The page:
We were still only children. We didn’t know what to do. We were afraid-Cassis perhaps more than the rest of us, because he was older and he understood rather better than we did what would happen if we were linked with Tomas’s death. It was Cassis who dived under and found Tomas under the banking, freeing his ankle from behind the root that had snagged him and pulling his body out. Cassis too who removed the remainder of his clothes and bundled them together, tying them with his belt. He was crying, but there was something hard in him that day, something that we had never seen before. Perhaps he used up his lifetime’s reserve of bravery that day, I thought afterward. Perhaps that was why he fled later into the soft forgetfulness of drink. Reine was useless. She sat on the bank throughout, crying, her face mottled and almost ugly. It was only when Cassis shook her and said she had to promise-to promise!-that she showed any reaction, nodding dimly through her tears and sobbing, Tomas, oh, Tomas! Perhaps that was why in spite of everything I never really managed to hate Cassis. He stood by me that day, after all, and that was more than anyone else did. Until now, that is.
“You have to understand this.” His boy’s voice, unsteadied by fear, still sounded oddly like an echo of Tomas’s. “If they find out about us, they’ll think we killed him. They’ll shoot us.” Reine watched him with huge terrified eyes. I looked over the river, feeling strangely indifferent, strangely unaffected. No one would shoot me. I’d caught Old Mother. Cassis slapped me sharply on the arm. He looked sick, but dogged.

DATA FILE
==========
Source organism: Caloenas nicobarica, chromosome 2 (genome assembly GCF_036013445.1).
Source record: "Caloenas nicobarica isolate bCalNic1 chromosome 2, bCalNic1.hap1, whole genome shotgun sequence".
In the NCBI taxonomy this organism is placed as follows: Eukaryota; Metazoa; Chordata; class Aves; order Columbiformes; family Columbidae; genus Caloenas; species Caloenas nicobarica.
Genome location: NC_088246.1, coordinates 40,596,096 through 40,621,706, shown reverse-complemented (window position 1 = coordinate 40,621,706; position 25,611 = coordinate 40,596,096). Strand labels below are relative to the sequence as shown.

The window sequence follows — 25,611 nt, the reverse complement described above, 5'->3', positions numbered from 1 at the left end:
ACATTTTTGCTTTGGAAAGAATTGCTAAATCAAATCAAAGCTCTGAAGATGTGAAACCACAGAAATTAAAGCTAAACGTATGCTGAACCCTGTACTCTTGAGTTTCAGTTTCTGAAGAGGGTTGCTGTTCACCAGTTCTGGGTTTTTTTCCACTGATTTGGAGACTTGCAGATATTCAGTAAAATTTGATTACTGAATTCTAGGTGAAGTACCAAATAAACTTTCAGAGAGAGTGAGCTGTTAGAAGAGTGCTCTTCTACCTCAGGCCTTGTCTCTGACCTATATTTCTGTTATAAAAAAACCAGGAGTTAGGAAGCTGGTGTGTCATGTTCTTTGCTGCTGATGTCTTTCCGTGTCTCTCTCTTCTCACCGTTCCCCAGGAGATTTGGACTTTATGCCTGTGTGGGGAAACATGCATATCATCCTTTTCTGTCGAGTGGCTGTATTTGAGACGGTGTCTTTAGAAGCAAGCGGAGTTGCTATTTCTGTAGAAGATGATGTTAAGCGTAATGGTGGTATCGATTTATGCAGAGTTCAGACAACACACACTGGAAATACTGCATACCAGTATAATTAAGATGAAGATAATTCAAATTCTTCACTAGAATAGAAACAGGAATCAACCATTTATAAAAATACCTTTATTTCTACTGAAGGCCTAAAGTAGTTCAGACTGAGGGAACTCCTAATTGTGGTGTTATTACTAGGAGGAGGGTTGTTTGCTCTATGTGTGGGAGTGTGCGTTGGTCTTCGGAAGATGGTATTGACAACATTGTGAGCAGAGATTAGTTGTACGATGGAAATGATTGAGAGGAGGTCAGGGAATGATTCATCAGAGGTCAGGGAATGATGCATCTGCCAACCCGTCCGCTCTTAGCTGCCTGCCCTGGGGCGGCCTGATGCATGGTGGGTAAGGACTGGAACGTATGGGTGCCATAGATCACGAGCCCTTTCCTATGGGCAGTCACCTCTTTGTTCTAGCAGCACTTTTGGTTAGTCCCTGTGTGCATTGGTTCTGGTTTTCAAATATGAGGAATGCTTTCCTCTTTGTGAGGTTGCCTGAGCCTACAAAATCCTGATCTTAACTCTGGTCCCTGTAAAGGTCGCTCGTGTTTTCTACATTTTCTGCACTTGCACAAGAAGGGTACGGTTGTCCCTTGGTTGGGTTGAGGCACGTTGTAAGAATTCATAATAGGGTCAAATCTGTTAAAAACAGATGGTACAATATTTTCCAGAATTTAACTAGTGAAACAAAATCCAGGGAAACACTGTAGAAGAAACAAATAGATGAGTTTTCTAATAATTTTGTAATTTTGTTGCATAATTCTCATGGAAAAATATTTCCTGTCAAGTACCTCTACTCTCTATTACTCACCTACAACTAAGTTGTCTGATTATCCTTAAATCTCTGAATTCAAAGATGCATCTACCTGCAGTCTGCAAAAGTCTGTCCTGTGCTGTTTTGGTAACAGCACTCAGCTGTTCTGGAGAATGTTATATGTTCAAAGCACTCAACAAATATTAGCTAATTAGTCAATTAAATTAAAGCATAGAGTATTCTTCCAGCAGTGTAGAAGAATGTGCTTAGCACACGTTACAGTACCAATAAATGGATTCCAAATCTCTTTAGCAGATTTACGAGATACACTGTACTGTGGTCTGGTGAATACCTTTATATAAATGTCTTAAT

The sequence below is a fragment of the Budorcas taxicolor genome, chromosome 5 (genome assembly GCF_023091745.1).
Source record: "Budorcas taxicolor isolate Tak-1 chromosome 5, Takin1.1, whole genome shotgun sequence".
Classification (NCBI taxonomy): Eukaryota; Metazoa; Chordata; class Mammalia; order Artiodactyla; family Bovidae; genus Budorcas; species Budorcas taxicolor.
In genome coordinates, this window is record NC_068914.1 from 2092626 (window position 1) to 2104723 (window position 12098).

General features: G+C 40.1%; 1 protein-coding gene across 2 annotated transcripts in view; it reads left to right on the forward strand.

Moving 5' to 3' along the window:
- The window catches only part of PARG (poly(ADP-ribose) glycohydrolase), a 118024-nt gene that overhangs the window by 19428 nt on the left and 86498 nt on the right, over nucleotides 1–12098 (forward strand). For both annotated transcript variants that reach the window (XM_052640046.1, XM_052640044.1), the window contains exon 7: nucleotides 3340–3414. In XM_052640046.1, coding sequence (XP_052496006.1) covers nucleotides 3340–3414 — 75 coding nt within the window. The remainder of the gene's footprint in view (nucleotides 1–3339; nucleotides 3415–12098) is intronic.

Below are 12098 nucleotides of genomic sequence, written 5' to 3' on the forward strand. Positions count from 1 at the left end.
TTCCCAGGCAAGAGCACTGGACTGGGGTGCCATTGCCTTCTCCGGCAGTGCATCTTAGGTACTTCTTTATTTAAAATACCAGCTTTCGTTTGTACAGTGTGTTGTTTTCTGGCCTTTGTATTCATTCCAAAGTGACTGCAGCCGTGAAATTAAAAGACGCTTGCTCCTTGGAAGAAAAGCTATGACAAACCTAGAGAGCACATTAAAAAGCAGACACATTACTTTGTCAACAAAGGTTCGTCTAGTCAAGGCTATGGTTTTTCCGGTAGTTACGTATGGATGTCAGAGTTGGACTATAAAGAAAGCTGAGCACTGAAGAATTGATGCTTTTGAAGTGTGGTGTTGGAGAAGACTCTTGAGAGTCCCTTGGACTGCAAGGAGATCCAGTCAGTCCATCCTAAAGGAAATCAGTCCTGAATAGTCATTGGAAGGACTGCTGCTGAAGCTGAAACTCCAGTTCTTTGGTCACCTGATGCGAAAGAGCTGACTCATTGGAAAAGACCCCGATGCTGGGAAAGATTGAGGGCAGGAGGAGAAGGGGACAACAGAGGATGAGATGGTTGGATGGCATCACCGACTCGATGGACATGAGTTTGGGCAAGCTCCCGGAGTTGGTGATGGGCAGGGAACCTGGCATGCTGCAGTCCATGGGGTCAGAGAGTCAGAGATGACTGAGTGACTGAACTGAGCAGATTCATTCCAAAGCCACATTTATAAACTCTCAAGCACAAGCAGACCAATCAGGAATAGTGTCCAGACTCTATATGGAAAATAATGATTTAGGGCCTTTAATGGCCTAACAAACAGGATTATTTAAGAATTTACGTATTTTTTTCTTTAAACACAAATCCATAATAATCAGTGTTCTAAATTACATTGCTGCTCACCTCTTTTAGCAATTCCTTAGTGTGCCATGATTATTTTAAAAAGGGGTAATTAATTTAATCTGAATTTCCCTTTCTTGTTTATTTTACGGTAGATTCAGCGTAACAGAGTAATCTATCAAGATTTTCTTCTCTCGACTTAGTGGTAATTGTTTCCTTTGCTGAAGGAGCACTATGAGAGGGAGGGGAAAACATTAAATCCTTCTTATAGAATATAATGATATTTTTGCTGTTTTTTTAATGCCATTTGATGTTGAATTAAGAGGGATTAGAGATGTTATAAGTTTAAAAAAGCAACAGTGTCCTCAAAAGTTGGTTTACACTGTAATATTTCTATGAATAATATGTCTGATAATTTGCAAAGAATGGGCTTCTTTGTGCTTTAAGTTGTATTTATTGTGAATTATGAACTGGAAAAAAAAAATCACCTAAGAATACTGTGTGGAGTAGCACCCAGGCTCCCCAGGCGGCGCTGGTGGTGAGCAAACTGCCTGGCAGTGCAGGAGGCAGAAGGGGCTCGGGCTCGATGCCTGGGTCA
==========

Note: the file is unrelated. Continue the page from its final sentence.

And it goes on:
“Boise! Are you listening?”
“We have to make it look as if someone else did it,” said Cassis. “The Resistance or someone. If they think he drowned…” He paused to glance superstitiously at the river. “If they find out he went swimming with us…they might talk to the others, Hauer and the rest…and…” Cassis gave a convulsive swallow. There was no need to say more. We looked at one another.
“We have to make it look like…” He looked at me, almost pleading. “You know. An execution.”
I nodded. “I’ll do it,” I said.
It took us a while to understand how to fire the gun. There was a safety catch. We took it off. The gun was heavy, greasy-smelling. Then came the question of where to shoot. I said the heart, Cassis the head. A single shot should do it, he said, just there at the temple, to make it look like a Resistance job. We tied his hands with string to make it look more authentic. We muffled the sound of the shot with his jacket, but even so the noise-flat and yet with a peculiar resonance that went on and on-seemed to fill the whole world.
My grief had gone deep, too deep for me to feel anything but an enduring numbness. My mind was like the river, smooth and shiny on the surface, filled with cold beneath it. We dragged Tomas to the edge and tipped him into the water. Without his clothes or identity tags, we knew, he would be virtually unidentifiable. By tomorrow, we told ourselves, the current might have rolled him all the way to Angers.
“But what about his clothes?” There was a bluish tinge around Cassis’s mouth, though his voice was still strong. “We can’t risk just tipping them into the river. Someone might find them. And know…”
“We could burn them,” I suggested.
Cassis shook his head. “Too much smoke,” he said shortly. “Besides, you can’t burn the gun, or the belt, or the tags.” I shrugged disinterestedly. In my mind I saw Tomas roll softly into the water, like a tired child into bed, again and again. Then I had the idea.
“The Morlock hole,” I said.
“All right,” he said.